This will be the last of my posts about books I’m NOT nominating for the Planetary Awards this year. My plan is to finally make my nomination for best novel tomorrow, and for best short story on Thursday. Thursday night (Feb 14) is the deadline, so get your nominations in by then!
Rumors of War begins in a kinder, gentler North America, or possibly a North America with a shortage of available manpower. The main character beats up some pro-war protesters who get in his face, and to avoid jail time, he joins the Space Navy. The Navy even sends him to officer candidate school because he’d completed 3 years of college. After he gets his commission, he beats up one of the instructors at battleship training school, and his punishment is to be sent to smaller-ship training school instead. Some readers might call this whole setup “unrealistic”, but I prefer to think of it as world-building, setting up a different reality from our own.
The character ends up as the most junior officer on a frigate which has just been integrated into the Navy, after a small nation was absorbed into the federation/republic/alliance/whatever. He has a hard time because many of the sailors and officers are unhappy with the circumstances of being absorbed.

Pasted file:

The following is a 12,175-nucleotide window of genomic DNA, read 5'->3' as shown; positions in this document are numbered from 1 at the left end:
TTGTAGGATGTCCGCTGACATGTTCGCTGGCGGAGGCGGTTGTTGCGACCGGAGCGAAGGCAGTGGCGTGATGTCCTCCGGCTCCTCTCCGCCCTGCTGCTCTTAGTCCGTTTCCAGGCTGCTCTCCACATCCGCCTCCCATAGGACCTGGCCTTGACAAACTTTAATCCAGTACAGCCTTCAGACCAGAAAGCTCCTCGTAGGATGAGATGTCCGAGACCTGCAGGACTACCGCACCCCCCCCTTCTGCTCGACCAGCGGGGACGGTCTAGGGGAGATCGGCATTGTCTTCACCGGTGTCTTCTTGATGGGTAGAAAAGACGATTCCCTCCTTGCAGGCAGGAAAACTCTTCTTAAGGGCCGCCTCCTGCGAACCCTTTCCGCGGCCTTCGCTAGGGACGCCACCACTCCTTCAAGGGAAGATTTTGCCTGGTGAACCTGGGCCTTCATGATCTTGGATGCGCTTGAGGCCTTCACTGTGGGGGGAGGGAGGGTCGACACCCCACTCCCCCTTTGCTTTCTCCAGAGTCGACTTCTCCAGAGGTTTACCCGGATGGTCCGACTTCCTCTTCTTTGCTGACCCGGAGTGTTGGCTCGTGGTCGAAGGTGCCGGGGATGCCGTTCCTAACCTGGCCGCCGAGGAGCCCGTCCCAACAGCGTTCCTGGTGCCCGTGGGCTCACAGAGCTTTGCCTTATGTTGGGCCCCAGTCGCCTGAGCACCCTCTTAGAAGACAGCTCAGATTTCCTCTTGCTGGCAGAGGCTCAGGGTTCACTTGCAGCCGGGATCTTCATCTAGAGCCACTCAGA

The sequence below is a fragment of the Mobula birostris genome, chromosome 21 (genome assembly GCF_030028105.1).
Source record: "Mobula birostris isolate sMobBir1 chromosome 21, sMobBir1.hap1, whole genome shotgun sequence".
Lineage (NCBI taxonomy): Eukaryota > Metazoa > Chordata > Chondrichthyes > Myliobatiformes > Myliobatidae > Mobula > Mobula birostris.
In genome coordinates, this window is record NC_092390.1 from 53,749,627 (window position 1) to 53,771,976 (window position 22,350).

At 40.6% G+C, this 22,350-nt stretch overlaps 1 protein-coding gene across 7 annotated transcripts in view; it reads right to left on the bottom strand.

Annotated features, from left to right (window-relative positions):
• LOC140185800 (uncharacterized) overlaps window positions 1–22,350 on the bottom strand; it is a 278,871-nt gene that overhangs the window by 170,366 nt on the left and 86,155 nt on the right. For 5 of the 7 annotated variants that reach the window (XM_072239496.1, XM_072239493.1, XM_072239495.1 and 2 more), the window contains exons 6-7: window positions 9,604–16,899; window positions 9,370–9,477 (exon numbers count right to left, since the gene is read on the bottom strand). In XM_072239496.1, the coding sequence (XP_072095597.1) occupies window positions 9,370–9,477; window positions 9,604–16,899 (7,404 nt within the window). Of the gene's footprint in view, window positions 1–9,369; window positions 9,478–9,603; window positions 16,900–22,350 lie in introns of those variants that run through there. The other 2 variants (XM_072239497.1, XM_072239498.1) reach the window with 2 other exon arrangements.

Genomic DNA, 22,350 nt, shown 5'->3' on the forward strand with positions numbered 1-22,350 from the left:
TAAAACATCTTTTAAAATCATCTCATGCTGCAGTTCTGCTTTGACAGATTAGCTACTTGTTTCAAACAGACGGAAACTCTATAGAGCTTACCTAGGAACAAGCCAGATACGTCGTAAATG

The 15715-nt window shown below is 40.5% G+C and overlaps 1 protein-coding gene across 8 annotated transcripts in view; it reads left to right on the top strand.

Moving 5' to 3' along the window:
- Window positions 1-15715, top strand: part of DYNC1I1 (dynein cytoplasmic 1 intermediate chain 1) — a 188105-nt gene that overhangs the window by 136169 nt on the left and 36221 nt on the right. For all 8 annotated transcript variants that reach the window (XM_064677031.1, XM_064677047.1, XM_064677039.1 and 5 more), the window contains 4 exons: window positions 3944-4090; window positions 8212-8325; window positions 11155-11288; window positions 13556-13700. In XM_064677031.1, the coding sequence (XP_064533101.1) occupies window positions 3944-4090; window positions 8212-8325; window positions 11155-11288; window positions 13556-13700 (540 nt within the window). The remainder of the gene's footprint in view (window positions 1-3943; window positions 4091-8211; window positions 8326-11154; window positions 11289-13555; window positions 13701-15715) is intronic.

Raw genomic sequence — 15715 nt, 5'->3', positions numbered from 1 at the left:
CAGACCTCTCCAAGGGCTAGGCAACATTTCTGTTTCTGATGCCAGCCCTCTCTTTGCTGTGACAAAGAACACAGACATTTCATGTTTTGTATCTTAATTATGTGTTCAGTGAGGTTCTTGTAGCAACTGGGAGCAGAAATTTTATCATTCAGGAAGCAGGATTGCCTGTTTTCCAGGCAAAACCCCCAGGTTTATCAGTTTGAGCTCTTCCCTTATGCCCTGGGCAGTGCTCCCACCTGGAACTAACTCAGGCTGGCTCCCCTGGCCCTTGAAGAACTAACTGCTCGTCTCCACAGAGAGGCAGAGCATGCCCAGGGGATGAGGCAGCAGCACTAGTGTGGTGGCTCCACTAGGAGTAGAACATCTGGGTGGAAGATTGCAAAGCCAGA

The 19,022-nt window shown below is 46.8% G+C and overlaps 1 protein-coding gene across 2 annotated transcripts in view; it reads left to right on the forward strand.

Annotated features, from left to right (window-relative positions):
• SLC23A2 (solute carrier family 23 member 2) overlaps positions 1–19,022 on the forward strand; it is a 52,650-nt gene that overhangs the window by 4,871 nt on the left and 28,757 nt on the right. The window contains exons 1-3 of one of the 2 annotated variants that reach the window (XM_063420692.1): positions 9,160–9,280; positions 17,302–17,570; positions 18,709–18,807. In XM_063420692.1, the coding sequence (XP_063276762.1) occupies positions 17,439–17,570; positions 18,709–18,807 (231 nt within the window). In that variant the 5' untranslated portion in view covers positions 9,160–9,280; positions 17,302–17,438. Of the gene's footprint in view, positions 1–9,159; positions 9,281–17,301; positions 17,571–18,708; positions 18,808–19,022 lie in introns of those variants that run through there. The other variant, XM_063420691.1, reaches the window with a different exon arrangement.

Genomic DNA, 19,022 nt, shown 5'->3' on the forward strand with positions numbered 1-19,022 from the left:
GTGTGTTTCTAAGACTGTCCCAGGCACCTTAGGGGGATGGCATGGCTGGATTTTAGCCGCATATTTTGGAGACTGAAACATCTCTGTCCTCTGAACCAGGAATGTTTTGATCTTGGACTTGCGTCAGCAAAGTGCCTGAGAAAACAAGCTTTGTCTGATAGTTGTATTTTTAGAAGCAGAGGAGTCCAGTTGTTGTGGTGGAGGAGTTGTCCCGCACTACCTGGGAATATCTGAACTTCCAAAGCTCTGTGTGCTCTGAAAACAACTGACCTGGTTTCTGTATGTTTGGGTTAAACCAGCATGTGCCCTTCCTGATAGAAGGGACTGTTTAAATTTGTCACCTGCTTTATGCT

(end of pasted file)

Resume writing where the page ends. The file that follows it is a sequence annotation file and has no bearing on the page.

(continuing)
The frigate captures a pirate ship, and our hero is assigned as its prize captain. Before he can make it home, an enemy nation nukes the frigate, killing most of the crew either instantly in the explosion, or slowly through radiation poisoning. The hero has to take command of the frigate and operate it using his prize crew, the captured pirates, and some marines who were in a radiation-shielded area.
I gave this book four stars, which means I might go for the sequel later, but I’m not jumping on it right away. It had a shot at a nomination, but I had a more favorable impression of another novel.
I wasn’t quite as impressed with the first book in the Ghost Marines series, Integration. This is the story of one of the first aliens allowed to join the space marines of an interstellar human-run empire. To me, the story seemed to be too direct a copy of experiences black soldiers might have had in the 1950’s US military, right down to the alien marine going out on the town with a human woman and some hicks beating them up.
I also think this book will disappoint fans of space-marine action. The story is halfway over before the characters get out of basic training, and there are only two combat scenes, both very brief.
I know some of you out there are fans of military science fiction, because Legionnaire won last year’s Planetary Award for best novel. What kind of mil-SF have you been reading lately?